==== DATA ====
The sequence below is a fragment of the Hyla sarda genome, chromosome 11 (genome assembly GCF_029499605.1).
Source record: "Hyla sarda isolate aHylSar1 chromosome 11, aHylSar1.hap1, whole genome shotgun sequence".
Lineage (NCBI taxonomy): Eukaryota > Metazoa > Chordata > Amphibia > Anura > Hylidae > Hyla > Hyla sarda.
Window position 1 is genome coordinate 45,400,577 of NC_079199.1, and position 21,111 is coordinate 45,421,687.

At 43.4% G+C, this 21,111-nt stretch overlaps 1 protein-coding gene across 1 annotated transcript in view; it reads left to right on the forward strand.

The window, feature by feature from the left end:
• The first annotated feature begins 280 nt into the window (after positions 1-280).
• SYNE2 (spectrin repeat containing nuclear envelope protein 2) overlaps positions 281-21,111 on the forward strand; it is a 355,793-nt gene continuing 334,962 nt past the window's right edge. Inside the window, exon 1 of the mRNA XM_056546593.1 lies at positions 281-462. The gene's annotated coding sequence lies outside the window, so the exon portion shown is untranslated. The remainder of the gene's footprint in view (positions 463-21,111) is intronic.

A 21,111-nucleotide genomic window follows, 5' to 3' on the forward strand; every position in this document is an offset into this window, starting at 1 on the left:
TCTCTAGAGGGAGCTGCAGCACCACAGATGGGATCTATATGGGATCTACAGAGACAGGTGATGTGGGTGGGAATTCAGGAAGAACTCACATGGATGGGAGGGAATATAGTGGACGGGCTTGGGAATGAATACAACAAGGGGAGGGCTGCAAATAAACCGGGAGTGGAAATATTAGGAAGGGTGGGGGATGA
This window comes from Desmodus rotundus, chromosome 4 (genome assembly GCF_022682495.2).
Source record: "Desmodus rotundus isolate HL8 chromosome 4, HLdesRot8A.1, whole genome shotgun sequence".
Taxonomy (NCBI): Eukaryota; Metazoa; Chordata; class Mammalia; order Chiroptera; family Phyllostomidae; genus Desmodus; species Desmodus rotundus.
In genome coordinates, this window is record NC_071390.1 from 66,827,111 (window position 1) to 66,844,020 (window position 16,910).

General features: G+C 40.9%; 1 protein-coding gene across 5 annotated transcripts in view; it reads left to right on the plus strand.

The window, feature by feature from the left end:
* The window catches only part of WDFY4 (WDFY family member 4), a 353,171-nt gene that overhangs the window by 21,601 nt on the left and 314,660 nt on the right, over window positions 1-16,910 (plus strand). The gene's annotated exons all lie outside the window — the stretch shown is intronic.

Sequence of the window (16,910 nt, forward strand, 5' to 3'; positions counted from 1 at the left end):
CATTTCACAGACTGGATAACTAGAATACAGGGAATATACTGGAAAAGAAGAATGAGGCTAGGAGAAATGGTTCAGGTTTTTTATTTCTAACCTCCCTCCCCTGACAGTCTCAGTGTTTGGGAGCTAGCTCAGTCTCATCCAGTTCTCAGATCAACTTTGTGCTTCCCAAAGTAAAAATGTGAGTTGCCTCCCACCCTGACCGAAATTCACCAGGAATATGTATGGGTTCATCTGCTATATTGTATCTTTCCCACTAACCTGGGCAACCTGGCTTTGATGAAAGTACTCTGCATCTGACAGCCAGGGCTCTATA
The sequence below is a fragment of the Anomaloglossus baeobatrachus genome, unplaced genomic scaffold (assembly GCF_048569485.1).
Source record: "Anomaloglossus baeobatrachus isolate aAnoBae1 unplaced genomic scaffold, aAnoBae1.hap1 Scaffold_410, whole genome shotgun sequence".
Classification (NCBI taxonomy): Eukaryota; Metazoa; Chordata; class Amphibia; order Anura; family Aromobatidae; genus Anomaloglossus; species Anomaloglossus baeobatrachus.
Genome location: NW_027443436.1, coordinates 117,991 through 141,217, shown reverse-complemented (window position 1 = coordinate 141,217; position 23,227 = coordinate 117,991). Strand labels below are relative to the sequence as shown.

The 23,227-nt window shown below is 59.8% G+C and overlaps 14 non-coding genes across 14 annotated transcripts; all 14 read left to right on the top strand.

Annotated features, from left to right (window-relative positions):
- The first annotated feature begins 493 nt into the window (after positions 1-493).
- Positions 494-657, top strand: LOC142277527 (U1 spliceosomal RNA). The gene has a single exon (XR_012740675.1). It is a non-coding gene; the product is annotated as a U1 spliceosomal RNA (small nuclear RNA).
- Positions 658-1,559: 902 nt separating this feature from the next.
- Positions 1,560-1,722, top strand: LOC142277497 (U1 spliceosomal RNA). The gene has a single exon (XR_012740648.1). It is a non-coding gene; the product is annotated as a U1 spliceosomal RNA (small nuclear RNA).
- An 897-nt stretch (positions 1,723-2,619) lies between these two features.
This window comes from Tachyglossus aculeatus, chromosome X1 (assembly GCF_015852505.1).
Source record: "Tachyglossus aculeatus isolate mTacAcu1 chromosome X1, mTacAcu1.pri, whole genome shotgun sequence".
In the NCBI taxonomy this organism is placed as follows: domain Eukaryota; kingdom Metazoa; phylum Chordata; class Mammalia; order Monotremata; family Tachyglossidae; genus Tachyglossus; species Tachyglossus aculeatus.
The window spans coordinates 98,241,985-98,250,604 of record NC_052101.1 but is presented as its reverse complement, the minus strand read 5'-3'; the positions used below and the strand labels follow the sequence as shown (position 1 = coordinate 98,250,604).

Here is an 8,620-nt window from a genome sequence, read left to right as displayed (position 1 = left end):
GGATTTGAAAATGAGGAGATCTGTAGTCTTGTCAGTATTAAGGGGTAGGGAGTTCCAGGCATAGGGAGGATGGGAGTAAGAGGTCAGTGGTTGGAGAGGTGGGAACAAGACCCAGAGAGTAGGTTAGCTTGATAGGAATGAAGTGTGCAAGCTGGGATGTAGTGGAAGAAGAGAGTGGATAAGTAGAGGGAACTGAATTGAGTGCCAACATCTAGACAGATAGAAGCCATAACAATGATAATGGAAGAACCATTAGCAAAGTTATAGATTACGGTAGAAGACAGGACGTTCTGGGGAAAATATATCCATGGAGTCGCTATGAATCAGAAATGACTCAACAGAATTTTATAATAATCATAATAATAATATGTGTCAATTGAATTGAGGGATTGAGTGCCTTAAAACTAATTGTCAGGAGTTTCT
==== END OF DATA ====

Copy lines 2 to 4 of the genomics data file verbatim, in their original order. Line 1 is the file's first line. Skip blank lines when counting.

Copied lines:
Source record: "Hyla sarda isolate aHylSar1 chromosome 11, aHylSar1.hap1, whole genome shotgun sequence".
Lineage (NCBI taxonomy): Eukaryota > Metazoa > Chordata > Amphibia > Anura > Hylidae > Hyla > Hyla sarda.
Window position 1 is genome coordinate 45,400,577 of NC_079199.1, and position 21,111 is coordinate 45,421,687.